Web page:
Review of Jump at the Sun: The True Life Tale of Unstoppable Storycatcher Zora Neale Hurston

Jump at the Sun: The True Life Tale of Unstoppable Storycatcher Zora Neale Hurston
by Alicia D. Williams; illus. by Jacqueline Alcántara
Primary, Intermediate    Dlouhy/Atheneum    48 pp.    g
1/21    978-1-5344-1913-1    $17.99
e-book ed.  978-1-5344-1914-8    $10.99

“In a town called Eatonville…lived a girl who was attracted to tales like mosquitos to skin.” So begins the evocatively descriptive account of the life of acclaimed storyteller Zora Neale Hurston. Young Zora spent the favorite parts of her day at Joe Clarke’s general store, where she would listen to her elders tell fantastical tales of “how that trickster Brer Rabbit always got the best of Brer Fox,” the origin of “squinch owls,” and more. She didn’t mind passing them on, either; perched atop the gatepost that led to her house, Zora would relate those tales — and a few of her own — to any passerby who would listen. While some family members chastised her for “lying,” Zora’s mother encouraged her consistently to “jump at de sun. You might not land on de sun, but at least you’d get off de ground.” These “jumps” carried Zora to Howard University, then on to Harlem (and its burgeoning Renaissance), and right back down to Eatonville, where she continued to do what she did best — trade, tell, and write down stories. Rich with down-home vernacular, the text immerses readers in the Southern tradition of oral storytelling. The illustrations prove just as dynamic, with vibrant spreads bursting with brilliant-toned hues and enjoyable details to notice (e.g., the fashionable hats famously worn by Hurston — modeled by anthropomorphic animals). Snippets of folktales are paneled loosely alongside the biographical story; Brer Rabbit and Brer Fox are no respecters of borders, with both making multiple appearances. Back matter includes an author’s note, sources, and additional reading, for both “Youngins” and “Older Folk.”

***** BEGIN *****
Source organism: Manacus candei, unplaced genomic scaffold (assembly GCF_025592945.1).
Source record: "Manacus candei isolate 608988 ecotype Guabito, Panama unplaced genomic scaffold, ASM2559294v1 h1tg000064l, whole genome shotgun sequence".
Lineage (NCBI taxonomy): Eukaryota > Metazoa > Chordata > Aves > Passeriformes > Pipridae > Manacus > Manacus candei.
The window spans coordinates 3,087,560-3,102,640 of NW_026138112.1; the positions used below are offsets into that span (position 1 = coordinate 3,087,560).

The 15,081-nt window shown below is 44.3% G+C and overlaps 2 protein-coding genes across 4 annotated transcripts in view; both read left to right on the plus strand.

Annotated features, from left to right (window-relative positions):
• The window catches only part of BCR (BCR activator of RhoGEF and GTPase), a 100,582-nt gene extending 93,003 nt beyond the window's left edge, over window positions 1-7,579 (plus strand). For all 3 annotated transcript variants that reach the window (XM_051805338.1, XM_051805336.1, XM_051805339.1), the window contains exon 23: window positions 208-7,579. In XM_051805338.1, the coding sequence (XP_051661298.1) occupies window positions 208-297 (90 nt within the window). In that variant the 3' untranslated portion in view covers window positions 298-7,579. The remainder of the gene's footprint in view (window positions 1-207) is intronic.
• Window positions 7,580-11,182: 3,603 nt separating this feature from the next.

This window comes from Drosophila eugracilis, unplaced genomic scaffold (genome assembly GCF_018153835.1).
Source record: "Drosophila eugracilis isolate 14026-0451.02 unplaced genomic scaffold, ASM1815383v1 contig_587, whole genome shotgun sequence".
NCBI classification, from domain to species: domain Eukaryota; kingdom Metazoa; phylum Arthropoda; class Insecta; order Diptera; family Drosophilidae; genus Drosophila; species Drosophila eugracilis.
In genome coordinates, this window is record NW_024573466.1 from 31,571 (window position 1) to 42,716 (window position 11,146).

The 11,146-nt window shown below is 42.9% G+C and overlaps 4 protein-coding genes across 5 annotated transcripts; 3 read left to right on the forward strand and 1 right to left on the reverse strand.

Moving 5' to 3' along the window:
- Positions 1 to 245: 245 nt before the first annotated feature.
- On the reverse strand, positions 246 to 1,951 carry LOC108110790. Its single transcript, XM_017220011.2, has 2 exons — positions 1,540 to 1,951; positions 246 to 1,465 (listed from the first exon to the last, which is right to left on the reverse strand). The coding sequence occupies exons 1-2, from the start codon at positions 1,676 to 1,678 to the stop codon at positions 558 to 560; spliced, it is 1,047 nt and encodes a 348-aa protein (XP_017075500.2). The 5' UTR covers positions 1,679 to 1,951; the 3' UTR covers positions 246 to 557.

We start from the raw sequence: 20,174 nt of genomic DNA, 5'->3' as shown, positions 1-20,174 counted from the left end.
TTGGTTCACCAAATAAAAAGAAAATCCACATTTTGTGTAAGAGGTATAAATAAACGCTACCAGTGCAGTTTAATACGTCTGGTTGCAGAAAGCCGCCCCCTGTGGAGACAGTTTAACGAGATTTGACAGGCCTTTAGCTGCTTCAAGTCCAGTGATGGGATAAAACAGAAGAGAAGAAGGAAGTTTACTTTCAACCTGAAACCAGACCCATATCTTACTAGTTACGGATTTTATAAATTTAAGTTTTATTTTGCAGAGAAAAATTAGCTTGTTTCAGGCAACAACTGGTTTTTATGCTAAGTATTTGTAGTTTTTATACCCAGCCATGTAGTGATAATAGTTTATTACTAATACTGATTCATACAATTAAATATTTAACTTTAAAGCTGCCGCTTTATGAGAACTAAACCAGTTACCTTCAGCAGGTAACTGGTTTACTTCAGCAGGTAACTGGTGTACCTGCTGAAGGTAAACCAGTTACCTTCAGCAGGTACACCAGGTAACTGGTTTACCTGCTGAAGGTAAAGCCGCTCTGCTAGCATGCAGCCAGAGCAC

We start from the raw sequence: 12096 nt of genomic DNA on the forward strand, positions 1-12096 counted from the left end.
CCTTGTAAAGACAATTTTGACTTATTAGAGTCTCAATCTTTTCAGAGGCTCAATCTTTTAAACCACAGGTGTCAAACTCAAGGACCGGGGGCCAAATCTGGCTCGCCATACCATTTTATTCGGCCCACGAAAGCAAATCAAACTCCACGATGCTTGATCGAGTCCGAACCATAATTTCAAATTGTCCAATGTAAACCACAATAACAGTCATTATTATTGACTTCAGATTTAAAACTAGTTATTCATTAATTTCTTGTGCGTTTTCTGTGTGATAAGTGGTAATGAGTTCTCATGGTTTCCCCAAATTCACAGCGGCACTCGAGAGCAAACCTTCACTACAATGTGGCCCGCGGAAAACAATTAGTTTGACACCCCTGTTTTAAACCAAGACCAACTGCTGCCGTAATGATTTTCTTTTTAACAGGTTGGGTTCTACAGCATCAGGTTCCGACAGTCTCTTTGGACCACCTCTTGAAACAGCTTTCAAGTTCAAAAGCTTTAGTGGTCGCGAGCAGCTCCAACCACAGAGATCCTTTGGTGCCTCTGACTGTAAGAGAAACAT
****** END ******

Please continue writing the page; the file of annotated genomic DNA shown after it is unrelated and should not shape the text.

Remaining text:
From the March/April 2021 issue of The Horn Book Magazine.

Eboni Njoku
Eboni Njoku is a children’s librarian at the Anacostia Neighborhood Library Branch of the DC Public Library.

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